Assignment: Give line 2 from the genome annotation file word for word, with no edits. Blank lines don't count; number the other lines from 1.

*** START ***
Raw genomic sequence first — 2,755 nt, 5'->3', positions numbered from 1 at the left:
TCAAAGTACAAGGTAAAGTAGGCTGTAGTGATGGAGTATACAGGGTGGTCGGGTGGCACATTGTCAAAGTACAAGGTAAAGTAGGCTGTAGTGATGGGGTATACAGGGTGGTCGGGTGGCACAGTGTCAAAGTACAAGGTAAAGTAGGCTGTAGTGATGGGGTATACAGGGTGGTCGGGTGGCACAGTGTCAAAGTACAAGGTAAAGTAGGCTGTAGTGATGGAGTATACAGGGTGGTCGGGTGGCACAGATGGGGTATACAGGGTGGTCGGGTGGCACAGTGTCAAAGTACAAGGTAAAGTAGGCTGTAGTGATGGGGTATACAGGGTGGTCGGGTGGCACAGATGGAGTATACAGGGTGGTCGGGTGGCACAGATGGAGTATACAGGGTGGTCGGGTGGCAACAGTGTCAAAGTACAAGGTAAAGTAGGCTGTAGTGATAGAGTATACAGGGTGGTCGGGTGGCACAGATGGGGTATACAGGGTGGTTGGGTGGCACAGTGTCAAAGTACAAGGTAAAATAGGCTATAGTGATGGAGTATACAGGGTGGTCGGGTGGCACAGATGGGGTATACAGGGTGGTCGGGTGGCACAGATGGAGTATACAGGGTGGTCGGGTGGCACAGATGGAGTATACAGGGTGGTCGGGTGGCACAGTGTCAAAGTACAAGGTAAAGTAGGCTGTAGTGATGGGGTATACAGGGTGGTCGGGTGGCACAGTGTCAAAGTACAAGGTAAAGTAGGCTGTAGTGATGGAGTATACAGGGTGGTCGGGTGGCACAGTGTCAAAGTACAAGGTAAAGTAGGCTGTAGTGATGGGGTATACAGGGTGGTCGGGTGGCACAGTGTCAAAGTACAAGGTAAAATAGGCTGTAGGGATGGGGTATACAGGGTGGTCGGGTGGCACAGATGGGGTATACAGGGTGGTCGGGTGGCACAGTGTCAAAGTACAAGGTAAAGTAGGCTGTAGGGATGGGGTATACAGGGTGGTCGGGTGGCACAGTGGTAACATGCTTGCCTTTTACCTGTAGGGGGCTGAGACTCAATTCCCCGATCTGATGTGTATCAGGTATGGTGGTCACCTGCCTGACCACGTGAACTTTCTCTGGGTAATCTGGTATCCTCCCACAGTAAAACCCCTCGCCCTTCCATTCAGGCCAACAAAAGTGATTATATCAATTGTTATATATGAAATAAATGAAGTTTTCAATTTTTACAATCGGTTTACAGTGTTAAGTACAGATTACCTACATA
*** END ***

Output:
TCAAAGTACAAGGTAAAGTAGGCTGTAGTGATGGAGTATACAGGGTGGTCGGGTGGCACATTGTCAAAGTACAAGGTAAAGTAGGCTGTAGTGATGGGGTATACAGGGTGGTCGGGTGGCACAGTGTCAAAGTACAAGGTAAAGTAGGCTGTAGTGATGGGGTATACAGGGTGGTCGGGTGGCACAGTGTCAAAGTACAAGGTAAAGTAGGCTGTAGTGATGGAGTATACAGGGTGGTCGGGTGGCACAGATGGGGTATACAGGGTGGTCGGGTGGCACAGTGTCAAAGTACAAGGTAAAGTAGGCTGTAGTGATGGGGTATACAGGGTGGTCGGGTGGCACAGATGGAGTATACAGGGTGGTCGGGTGGCACAGATGGAGTATACAGGGTGGTCGGGTGGCAACAGTGTCAAAGTACAAGGTAAAGTAGGCTGTAGTGATAGAGTATACAGGGTGGTCGGGTGGCACAGATGGGGTATACAGGGTGGTTGGGTGGCACAGTGTCAAAGTACAAGGTAAAATAGGCTATAGTGATGGAGTATACAGGGTGGTCGGGTGGCACAGATGGGGTATACAGGGTGGTCGGGTGGCACAGATGGAGTATACAGGGTGGTCGGGTGGCACAGATGGAGTATACAGGGTGGTCGGGTGGCACAGTGTCAAAGTACAAGGTAAAGTAGGCTGTAGTGATGGGGTATACAGGGTGGTCGGGTGGCACAGTGTCAAAGTACAAGGTAAAGTAGGCTGTAGTGATGGAGTATACAGGGTGGTCGGGTGGCACAGTGTCAAAGTACAAGGTAAAGTAGGCTGTAGTGATGGGGTATACAGGGTGGTCGGGTGGCACAGTGTCAAAGTACAAGGTAAAATAGGCTGTAGGGATGGGGTATACAGGGTGGTCGGGTGGCACAGATGGGGTATACAGGGTGGTCGGGTGGCACAGTGTCAAAGTACAAGGTAAAGTAGGCTGTAGGGATGGGGTATACAGGGTGGTCGGGTGGCACAGTGGTAACATGCTTGCCTTTTACCTGTAGGGGGCTGAGACTCAATTCCCCGATCTGATGTGTATCAGGTATGGTGGTCACCTGCCTGACCACGTGAACTTTCTCTGGGTAATCTGGTATCCTCCCACAGTAAAACCCCTCGCCCTTCCATTCAGGCCAACAAAAGTGATTATATCAATTGTTATATATGAAATAAATGAAGTTTTCAATTTTTACAATCGGTTTACAGTGTTAAGTACAGATTACCTACATA